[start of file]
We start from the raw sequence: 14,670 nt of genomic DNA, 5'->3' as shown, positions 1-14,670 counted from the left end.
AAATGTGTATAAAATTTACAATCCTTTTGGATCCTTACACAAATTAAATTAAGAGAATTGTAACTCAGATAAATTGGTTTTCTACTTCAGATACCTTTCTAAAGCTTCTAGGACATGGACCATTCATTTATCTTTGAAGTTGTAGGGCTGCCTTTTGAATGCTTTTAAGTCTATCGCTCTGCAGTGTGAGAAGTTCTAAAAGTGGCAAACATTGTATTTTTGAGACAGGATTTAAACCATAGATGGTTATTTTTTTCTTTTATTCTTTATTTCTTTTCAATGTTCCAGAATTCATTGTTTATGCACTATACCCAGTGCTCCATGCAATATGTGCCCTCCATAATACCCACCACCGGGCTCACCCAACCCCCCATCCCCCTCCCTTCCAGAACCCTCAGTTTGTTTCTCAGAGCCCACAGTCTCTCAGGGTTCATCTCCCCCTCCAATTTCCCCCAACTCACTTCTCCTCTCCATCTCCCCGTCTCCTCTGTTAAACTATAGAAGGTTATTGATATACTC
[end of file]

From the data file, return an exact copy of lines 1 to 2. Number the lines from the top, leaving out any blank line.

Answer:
We start from the raw sequence: 14,670 nt of genomic DNA, 5'->3' as shown, positions 1-14,670 counted from the left end.
AAATGTGTATAAAATTTACAATCCTTTTGGATCCTTACACAAATTAAATTAAGAGAATTGTAACTCAGATAAATTGGTTTTCTACTTCAGATACCTTTCTAAAGCTTCTAGGACATGGACCATTCATTTATCTTTGAAGTTGTAGGGCTGCCTTTTGAATGCTTTTAAGTCTATCGCTCTGCAGTGTGAGAAGTTCTAAAAGTGGCAAACATTGTATTTTTGAGACAGGATTTAAACCATAGATGGTTATTTTTTTCTTTTATTCTTTATTTCTTTTCAATGTTCCAGAATTCATTGTTTATGCACTATACCCAGTGCTCCATGCAATATGTGCCCTCCATAATACCCACCACCGGGCTCACCCAACCCCCCATCCCCCTCCCTTCCAGAACCCTCAGTTTGTTTCTCAGAGCCCACAGTCTCTCAGGGTTCATCTCCCCCTCCAATTTCCCCCAACTCACTTCTCCTCTCCATCTCCCCGTCTCCTCTGTTAAACTATAGAAGGTTATTGATATACTC